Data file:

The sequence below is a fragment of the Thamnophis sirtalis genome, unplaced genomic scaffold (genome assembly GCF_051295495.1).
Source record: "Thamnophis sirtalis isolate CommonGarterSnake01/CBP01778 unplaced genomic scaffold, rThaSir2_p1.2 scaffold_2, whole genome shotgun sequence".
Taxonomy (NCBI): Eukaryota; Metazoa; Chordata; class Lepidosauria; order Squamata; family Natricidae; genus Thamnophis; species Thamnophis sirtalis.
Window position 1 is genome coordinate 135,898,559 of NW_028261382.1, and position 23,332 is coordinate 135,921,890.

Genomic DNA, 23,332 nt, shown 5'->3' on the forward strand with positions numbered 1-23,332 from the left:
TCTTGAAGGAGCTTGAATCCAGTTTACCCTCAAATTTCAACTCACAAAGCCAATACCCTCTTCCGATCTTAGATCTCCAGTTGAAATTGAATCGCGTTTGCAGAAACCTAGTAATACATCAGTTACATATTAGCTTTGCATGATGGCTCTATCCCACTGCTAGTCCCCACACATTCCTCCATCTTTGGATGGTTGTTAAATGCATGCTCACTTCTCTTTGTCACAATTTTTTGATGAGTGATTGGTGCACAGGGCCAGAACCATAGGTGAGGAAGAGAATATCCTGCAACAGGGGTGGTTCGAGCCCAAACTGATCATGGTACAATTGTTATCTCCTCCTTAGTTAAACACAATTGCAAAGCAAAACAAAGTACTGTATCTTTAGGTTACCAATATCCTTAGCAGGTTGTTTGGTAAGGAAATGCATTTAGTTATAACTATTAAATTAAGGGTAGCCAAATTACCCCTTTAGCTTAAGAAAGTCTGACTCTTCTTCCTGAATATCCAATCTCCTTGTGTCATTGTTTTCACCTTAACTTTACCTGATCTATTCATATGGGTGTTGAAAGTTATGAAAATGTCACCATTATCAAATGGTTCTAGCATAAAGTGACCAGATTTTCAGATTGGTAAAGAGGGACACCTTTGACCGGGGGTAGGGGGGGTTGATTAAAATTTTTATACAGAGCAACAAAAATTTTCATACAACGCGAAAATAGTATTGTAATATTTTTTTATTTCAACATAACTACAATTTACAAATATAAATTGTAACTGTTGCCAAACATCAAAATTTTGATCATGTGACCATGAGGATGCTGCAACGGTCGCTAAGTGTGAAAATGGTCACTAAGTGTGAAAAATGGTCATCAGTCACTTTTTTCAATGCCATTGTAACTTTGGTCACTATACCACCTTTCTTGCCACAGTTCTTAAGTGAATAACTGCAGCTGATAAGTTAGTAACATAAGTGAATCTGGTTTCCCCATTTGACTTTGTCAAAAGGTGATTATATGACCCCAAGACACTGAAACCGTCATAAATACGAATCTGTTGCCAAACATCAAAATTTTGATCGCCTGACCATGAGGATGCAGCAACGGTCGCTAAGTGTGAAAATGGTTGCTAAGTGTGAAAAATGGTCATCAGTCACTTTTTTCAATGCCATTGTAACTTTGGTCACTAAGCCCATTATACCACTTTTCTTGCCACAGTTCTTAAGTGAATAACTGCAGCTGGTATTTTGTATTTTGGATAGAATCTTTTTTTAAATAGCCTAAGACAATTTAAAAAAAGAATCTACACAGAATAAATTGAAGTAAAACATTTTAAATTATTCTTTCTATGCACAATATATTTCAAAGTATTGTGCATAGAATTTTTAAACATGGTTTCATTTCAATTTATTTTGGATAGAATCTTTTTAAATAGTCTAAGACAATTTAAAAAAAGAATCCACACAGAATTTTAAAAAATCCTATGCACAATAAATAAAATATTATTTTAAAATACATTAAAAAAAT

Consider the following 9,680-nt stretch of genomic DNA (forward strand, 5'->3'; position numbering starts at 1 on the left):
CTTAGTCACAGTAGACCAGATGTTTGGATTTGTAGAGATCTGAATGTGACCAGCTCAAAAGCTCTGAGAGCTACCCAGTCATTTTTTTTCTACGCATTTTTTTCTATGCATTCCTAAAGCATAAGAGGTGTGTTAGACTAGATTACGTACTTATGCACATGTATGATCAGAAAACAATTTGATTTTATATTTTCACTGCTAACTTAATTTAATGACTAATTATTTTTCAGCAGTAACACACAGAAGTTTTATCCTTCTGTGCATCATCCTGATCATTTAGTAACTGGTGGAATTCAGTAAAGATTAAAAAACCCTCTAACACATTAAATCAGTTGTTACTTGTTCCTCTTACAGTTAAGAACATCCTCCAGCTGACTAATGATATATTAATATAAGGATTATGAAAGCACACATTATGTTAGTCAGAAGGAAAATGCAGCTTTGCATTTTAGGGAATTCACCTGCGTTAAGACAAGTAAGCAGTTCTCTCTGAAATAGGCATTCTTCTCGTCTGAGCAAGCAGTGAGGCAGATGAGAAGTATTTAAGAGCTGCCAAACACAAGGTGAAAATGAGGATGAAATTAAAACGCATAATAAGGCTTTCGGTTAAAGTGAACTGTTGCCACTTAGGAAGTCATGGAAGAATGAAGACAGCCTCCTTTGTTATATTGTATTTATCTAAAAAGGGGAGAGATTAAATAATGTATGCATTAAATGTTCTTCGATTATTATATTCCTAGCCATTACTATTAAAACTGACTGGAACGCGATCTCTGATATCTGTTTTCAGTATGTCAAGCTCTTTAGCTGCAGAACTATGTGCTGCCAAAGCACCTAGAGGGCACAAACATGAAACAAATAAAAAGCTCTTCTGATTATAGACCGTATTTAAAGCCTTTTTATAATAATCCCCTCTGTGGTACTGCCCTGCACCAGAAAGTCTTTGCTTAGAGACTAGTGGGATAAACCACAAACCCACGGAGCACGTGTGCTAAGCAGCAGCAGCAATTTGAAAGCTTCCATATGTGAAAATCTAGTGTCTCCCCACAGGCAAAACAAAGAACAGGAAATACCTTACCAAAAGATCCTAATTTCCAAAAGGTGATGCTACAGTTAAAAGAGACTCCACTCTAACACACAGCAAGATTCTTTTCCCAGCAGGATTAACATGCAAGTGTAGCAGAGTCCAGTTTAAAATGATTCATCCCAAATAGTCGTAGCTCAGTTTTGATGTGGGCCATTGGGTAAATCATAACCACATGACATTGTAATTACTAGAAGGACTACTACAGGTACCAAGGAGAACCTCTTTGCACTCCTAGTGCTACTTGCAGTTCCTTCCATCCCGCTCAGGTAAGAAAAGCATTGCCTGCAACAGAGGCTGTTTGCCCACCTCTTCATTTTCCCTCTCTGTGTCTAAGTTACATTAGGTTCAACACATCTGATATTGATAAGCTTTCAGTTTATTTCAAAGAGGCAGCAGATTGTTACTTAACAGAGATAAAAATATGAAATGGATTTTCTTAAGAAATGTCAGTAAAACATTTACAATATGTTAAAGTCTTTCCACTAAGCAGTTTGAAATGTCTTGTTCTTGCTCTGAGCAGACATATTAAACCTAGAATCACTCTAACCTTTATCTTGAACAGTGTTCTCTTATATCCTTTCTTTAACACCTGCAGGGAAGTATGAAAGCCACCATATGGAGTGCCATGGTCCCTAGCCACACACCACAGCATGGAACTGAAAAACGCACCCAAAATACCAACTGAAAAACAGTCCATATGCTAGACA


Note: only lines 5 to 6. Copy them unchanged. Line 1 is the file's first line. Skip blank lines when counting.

Genomic DNA, 23,332 nt, shown 5'->3' on the forward strand with positions numbered 1-23,332 from the left:
TCTTGAAGGAGCTTGAATCCAGTTTACCCTCAAATTTCAACTCACAAAGCCAATACCCTCTTCCGATCTTAGATCTCCAGTTGAAATTGAATCGCGTTTGCAGAAACCTAGTAATACATCAGTTACATATTAGCTTTGCATGATGGCTCTATCCCACTGCTAGTCCCCACACATTCCTCCATCTTTGGATGGTTGTTAAATGCATGCTCACTTCTCTTTGTCACAATTTTTTGATGAGTGATTGGTGCACAGGGCCAGAACCATAGGTGAGGAAGAGAATATCCTGCAACAGGGGTGGTTCGAGCCCAAACTGATCATGGTACAATTGTTATCTCCTCCTTAGTTAAACACAATTGCAAAGCAAAACAAAGTACTGTATCTTTAGGTTACCAATATCCTTAGCAGGTTGTTTGGTAAGGAAATGCATTTAGTTATAACTATTAAATTAAGGGTAGCCAAATTACCCCTTTAGCTTAAGAAAGTCTGACTCTTCTTCCTGAATATCCAATCTCCTTGTGTCATTGTTTTCACCTTAACTTTACCTGATCTATTCATATGGGTGTTGAAAGTTATGAAAATGTCACCATTATCAAATGGTTCTAGCATAAAGTGACCAGATTTTCAGATTGGTAAAGAGGGACACCTTTGACCGGGGGTAGGGGGGGTTGATTAAAATTTTTATACAGAGCAACAAAAATTTTCATACAACGCGAAAATAGTATTGTAATATTTTTTTATTTCAACATAACTACAATTTACAAATATAAATTGTAACTGTTGCCAAACATCAAAATTTTGATCATGTGACCATGAGGATGCTGCAACGGTCGCTAAGTGTGAAAATGGTCACTAAGTGTGAAAAATGGTCATCAGTCACTTTTTTCAATGCCATTGTAACTTTGGTCACTATACCACCTTTCTTGCCACAGTTCTTAAGTGAATAACTGCAGCTGATAAGTTAGTAACATAAGTGAATCTGGTTTCCCCATTTGACTTTGTCAAAAGGTGATTATATGACCCCAAGACACTGAAACCGTCATAAATACGAATCTGTTGCCAAACATCAAAATTTTGATCGCCTGACCATGAGGATGCAGCAACGGTCGCTAAGTGTGAAAATGGTTGCTAAGTGTGAAAAATGGTCATCAGTCACTTTTTTCAATGCCATTGTAACTTTGGTCACTAAGCCCATTATACCACTTTTCTTGCCACAGTTCTTAAGTGAATAACTGCAGCTGGTATTTTGTATTTTGGATAGAATCTTTTTTTAAATAGCCTAAGACAATTTAAAAAAAGAATCTACACAGAATAAATTGAAGTAAAACATTTTAAATTATTCTTTCTATGCACAATATATTTCAAAGTATTGTGCATAGAATTTTTAAACATGGTTTCATTTCAATTTATTTTGGATAGAATCTTTTTAAATAGTCTAAGACAATTTAAAAAAAGAATCCACACAGAATTTTAAAAAATCCTATGCACAATAAATAAAATATTATTTTAAAATACATTAAAAAAAT